First we'll start with the formula for the radius of the Hill sphere.

[math]R \approx a \sqrt[3]{\frac{m}{3M}}[/math]

Where a is the distance between our two main bodies.

m is the mass of the body that we are finding the Hill sphere for.

M is the mass of the body that the smaller body is orbiting.

Now we take the formula for the period of a satellite:

[math]T = 2 \pi \sqrt{\frac{r^3}{Gm}}[/math]

If we substitute

**R**from the first equation for

**r**in in the second, we get an equation that gives the period for a satellite orbiting at the edge of the Hill sphere. Since no satellite can exist outside the Hill sphere, this is also the longest period a satellite can have around the body:

[math]T = 2 \pi \sqrt{\frac{ \left(a \sqrt[3]{\frac{m}{3M}} \right)^3}{Gm}}[/math]

[math]T = 2 \pi \sqrt{\frac{ a^3\frac{m}{3M}}{Gm}}[/math]

[math]T = 2 \pi \sqrt{\frac{ a^3}{3GM}}[/math]

Now we compare this period with the rotation of our satellite, which is equal to the orbital period of that satellite in a tidal lock situation:

[math]T_2 = 2 \pi \sqrt{\frac{a^3}{GM}}[/math]

Comparing the two, we get:

[math]ratio = \frac{ 2 \pi \sqrt{\frac{ a^3}{3GM}}}{2 \pi \sqrt{\frac{a^3}{GM}}}[/math]

[math]ratio =\sqrt{ \frac{ \pi \frac{ a^3}{3GM}}{2 \pi \frac{a^3}{GM}}}[/math]

[math]ratio =\sqrt{ \frac{ \frac{ a^3}{3GM}}{ \frac{a^3}{GM}}}[/math]

[math]ratio = \sqrt{1/3} = 0.57735...[/math]

Which shows that the longest period our satellite can have will always be shorter than the orbital period of the body it is orbiting, and by extension, shorter than that of the rotational period of that body if it is tidally locked.

Now let's look at the other extreme for satellite orbits; the Roche limit. The Roche limit is the point where tidal forces become great enough to tear the body apart. (one small caveat: The Roche limit only effects satellites large enough that the tidal forces can overcome the tensile strength of the satellite.)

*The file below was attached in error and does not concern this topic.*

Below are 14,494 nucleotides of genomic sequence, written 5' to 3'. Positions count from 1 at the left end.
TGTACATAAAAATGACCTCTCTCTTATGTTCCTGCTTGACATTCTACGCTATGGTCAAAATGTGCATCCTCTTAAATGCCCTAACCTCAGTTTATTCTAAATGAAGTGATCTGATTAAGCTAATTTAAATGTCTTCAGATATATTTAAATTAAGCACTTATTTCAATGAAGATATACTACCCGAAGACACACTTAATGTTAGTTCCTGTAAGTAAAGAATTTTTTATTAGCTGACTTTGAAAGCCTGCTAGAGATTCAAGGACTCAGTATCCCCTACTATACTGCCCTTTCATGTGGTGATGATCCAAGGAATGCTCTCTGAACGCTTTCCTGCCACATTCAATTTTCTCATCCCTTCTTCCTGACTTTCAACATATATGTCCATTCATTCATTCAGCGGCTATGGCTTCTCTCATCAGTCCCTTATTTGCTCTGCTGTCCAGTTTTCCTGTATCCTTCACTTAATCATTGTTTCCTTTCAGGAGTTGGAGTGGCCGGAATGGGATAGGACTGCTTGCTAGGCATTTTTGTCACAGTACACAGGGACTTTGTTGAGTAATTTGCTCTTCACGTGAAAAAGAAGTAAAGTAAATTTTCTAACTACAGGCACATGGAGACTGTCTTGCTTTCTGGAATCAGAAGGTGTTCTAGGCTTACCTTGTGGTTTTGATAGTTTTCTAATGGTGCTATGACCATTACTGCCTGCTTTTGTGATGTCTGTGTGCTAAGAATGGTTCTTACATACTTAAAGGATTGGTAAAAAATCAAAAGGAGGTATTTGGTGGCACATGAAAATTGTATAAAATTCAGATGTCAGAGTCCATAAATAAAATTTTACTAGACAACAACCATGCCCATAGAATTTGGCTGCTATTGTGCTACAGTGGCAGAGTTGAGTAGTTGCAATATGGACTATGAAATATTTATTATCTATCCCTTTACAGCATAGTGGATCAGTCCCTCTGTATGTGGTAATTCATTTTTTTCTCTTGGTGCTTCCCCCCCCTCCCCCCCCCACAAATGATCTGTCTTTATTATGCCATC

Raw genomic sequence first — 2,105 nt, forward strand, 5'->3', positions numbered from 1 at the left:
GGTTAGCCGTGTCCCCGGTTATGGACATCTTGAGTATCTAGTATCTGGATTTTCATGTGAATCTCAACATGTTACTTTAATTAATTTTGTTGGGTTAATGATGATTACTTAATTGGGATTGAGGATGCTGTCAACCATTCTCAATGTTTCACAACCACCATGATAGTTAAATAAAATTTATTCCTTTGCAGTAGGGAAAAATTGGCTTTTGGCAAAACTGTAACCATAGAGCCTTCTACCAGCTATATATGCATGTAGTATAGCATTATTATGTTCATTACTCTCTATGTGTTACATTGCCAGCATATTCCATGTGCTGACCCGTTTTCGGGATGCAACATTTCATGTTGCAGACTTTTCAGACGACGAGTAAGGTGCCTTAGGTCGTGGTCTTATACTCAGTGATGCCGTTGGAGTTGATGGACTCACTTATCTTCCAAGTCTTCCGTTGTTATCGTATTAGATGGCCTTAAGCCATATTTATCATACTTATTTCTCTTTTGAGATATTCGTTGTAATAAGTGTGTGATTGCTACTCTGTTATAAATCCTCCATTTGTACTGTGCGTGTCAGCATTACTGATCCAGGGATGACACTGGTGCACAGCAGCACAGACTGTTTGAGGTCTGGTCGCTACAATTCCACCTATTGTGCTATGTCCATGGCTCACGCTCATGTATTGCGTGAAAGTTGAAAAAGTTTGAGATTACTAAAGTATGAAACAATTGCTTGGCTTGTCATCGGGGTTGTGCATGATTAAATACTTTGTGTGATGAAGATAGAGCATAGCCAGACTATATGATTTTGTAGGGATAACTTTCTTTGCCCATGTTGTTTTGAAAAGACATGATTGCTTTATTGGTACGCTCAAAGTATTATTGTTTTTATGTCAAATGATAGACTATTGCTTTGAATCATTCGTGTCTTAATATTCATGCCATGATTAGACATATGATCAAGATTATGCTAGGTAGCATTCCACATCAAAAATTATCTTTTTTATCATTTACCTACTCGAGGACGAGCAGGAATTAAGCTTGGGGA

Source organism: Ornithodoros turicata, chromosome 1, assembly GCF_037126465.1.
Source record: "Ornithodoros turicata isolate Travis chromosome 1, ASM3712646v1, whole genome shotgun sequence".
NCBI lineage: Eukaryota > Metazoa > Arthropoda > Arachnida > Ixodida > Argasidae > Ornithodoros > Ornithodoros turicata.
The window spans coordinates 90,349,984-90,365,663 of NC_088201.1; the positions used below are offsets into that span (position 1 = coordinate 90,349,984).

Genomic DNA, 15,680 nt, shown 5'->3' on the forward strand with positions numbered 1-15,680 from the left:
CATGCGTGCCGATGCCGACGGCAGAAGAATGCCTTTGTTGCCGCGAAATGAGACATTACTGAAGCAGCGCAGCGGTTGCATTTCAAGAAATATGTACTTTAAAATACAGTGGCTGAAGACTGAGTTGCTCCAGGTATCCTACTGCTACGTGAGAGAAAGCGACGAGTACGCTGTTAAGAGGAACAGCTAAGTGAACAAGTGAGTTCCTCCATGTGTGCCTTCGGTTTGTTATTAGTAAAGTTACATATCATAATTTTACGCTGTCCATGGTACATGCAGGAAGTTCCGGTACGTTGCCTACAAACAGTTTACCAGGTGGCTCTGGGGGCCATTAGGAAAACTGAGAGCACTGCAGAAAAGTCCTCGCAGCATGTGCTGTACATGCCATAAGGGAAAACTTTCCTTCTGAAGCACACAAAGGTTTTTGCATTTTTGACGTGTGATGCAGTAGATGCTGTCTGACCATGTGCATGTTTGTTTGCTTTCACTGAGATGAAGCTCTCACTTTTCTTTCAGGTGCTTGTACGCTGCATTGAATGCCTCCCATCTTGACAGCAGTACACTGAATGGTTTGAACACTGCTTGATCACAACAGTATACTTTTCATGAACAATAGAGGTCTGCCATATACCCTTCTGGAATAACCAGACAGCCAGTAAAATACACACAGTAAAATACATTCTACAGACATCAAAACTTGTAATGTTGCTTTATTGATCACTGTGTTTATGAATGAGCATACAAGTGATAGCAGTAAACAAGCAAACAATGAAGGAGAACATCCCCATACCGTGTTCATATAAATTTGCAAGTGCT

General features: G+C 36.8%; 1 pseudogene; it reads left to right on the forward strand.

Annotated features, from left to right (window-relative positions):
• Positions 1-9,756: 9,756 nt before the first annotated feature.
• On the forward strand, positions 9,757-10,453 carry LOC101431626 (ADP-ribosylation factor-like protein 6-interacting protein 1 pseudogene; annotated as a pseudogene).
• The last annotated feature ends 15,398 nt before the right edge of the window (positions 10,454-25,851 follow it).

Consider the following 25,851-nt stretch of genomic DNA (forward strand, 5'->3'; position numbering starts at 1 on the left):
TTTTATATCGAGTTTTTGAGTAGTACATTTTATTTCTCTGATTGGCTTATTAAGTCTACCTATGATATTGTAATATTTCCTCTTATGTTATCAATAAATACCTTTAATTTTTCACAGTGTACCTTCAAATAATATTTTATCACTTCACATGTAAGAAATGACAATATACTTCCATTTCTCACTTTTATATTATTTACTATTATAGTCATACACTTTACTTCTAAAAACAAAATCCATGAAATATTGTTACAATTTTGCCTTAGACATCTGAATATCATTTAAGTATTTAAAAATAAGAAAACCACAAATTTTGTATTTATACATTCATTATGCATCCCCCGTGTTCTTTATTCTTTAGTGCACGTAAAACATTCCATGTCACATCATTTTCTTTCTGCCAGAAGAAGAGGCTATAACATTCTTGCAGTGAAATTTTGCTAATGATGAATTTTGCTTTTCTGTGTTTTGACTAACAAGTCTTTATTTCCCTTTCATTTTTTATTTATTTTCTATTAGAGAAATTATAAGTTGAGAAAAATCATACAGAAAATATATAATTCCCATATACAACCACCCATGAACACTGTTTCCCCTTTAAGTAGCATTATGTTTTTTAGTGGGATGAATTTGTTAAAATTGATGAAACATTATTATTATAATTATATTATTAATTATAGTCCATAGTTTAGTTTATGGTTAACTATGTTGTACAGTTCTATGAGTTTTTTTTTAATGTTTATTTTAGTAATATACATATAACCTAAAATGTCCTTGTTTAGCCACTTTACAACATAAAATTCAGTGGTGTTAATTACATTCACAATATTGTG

Often you will see the Roche Limit expressed as

[math]r_{Roche} \approx 2.423 R[/math]

Where

**R**is the radius of the body our satellite is orbiting.

This expression is somewhat vague as it makes two assumptions. One is that the satellite and main body are of equal density, and the other is that the bdy is "fluid" in nature. (not rigid, which is more descriptive of most moons)

Correcting for these assumptions we get the following relation:

[math]r_{Roche} \approx R \sqrt[3]{2 \frac{\rho M}{\rho m}}[/math]

Where [math]\rho M[/math] and [math]\rho m[/math] are the densities of the primary and satellite respectively.

Now we can determine the period of a satellite orbiting at the Roche limit by inserting this equation into the orbital period equation as we did above:

[math]T = 2 \pi \sqrt{\frac{\left( R \sqrt[3]{2 \frac{\rho M}{\rho m}}\right)^3}{GM}}[/math]

[math]T = 2 \pi \sqrt{\frac{ R^3{2 \frac{\rho M}{\rho m}}}{GM}[/math]

[math]T = 2 \pi \sqrt{\frac{2R^3 \rho M}{GM \rho m}}[/math]

Now we're going to get a little sneaky.

The density of a body is equal to its mass divided by its volume, and since the volume of a sphere is expressed as:

[math]V = \frac{4 \pi R^3}{3}[/math]

we can express the density of the primary as

[math]\rho M = \frac{3M}{4 \pi R^3} [/math]

If we now insert this expression into our orbital period equation, we get:

[math]T = 2 \pi \sqrt{\frac{2R^3 \frac{3M}{4 \pi R^3} }{GM \rho m}}[/math]

After canceling and simplifying, we get:

[math]T= \sqrt{ \frac{6\pi}{G \rho m}}[/math]

Since [math]\pi[/math] and

**G**are constants, the only variable left is [math]\rho m[/math].

This means that the minimum period for a moon that is subject to break up from passing within the Roche Limit is determined by the density of the moon alone and no other factor.

DISCLAIMER

The above works under the following conditions: That the moon is much less massive than the planet it revolves around and that the planet is nearly spherical and not too much of an oblate spheroid.